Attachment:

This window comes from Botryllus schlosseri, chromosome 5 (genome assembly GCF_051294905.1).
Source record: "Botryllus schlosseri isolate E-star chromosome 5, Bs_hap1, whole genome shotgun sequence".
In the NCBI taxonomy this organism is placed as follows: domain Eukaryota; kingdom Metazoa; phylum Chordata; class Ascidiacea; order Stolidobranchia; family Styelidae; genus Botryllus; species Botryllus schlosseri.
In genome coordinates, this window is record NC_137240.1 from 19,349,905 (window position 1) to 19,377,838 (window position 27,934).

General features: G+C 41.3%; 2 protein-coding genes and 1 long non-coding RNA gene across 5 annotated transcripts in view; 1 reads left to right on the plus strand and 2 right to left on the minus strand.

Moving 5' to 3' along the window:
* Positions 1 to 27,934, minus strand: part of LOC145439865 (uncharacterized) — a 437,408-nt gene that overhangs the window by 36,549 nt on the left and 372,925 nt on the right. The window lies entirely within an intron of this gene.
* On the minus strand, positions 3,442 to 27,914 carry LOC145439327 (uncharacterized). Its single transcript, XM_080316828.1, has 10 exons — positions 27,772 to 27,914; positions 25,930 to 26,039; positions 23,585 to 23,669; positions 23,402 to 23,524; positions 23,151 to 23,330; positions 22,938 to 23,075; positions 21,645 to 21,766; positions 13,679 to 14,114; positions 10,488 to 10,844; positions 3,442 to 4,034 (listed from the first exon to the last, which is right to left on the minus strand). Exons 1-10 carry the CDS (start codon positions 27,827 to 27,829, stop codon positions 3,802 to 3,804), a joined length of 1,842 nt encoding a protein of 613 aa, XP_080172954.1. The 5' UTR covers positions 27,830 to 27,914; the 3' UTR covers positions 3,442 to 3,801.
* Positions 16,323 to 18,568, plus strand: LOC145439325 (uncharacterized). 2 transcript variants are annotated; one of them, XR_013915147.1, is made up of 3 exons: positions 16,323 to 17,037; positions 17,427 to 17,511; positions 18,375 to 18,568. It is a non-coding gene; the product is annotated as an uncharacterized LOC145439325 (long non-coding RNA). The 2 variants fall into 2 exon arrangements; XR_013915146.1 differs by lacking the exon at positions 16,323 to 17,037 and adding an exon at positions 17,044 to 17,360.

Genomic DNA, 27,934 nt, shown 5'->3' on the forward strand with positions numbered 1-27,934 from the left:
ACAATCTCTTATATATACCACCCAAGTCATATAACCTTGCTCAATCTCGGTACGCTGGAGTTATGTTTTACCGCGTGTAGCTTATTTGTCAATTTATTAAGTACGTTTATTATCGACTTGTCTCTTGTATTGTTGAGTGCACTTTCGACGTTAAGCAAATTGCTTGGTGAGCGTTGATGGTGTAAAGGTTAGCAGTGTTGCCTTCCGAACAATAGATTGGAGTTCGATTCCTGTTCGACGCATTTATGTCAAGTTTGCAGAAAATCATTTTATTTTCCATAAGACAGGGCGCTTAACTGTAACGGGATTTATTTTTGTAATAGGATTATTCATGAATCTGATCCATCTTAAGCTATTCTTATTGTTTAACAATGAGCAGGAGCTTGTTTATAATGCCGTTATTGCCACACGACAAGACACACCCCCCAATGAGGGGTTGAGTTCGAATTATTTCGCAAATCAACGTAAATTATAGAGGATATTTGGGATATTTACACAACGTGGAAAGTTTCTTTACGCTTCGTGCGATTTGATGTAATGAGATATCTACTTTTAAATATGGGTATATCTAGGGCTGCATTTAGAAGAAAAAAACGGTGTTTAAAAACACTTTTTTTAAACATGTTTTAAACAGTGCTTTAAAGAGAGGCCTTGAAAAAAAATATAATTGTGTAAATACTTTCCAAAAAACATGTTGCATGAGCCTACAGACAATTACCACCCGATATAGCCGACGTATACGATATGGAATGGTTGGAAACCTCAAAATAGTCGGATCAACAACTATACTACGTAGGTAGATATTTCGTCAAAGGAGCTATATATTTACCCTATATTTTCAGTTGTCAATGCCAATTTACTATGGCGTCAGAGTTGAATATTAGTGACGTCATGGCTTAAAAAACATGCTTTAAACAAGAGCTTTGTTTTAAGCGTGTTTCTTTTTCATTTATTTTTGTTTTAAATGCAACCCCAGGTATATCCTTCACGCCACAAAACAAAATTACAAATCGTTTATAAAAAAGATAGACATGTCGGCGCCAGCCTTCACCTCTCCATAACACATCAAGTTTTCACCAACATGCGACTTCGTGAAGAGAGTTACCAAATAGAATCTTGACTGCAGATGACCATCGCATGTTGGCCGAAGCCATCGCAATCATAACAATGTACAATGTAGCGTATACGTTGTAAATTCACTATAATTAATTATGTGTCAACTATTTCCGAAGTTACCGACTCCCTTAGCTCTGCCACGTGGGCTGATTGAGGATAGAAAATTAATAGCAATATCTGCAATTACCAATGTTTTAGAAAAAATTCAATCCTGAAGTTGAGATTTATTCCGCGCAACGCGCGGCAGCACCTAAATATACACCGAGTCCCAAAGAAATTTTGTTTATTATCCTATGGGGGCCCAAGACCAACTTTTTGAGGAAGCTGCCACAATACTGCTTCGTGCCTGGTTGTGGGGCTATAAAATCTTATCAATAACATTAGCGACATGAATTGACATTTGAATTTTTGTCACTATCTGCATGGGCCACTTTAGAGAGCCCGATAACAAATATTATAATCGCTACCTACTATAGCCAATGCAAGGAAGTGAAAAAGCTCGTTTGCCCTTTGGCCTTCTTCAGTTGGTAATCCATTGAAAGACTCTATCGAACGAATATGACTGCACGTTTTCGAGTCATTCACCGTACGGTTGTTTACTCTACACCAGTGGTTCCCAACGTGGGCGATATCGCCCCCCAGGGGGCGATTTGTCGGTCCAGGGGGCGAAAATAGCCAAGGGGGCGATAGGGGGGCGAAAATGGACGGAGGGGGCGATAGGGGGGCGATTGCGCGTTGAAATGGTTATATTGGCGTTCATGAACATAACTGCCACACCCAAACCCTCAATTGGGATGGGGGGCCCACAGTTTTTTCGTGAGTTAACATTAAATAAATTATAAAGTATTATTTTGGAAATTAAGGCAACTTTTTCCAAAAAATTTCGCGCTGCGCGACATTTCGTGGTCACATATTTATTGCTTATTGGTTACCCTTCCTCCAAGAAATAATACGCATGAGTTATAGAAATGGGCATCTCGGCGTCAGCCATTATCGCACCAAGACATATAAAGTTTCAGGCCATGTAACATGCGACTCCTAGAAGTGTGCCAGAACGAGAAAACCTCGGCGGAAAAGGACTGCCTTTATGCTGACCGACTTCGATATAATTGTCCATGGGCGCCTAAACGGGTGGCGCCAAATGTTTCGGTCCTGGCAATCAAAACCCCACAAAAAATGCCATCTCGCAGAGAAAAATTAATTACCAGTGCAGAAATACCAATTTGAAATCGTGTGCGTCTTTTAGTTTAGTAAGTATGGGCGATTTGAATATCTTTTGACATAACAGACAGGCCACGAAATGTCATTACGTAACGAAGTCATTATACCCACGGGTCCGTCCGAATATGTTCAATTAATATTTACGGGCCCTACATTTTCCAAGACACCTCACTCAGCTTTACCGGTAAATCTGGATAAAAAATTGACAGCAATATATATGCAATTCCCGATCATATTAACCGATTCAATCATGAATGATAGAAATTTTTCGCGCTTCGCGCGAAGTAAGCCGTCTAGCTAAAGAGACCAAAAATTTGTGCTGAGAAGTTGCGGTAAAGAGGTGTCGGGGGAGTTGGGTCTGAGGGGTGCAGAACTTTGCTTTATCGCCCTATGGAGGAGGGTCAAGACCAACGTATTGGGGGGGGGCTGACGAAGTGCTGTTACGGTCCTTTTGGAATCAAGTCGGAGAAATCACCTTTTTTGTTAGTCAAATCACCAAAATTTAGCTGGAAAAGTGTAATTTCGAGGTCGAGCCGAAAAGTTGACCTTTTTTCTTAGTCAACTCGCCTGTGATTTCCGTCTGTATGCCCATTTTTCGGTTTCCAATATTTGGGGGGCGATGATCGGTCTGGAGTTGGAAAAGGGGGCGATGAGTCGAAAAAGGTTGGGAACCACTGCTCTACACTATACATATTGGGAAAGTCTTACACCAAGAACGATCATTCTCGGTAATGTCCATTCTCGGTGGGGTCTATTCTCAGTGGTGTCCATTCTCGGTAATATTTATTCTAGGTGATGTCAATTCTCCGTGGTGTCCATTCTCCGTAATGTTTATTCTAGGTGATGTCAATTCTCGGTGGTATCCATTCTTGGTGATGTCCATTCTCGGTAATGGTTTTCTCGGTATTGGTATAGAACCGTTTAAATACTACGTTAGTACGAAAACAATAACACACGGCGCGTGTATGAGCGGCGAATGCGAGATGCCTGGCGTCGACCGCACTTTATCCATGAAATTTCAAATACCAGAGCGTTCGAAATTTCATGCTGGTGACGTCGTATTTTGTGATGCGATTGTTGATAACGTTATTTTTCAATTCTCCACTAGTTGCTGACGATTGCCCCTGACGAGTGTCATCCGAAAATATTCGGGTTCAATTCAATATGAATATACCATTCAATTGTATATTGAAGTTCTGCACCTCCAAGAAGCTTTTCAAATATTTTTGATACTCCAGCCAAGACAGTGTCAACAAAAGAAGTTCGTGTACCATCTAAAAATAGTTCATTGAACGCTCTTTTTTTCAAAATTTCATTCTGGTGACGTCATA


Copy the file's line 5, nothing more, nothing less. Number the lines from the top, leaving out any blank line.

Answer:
General features: G+C 41.3%; 2 protein-coding genes and 1 long non-coding RNA gene across 5 annotated transcripts in view; 1 reads left to right on the plus strand and 2 right to left on the minus strand.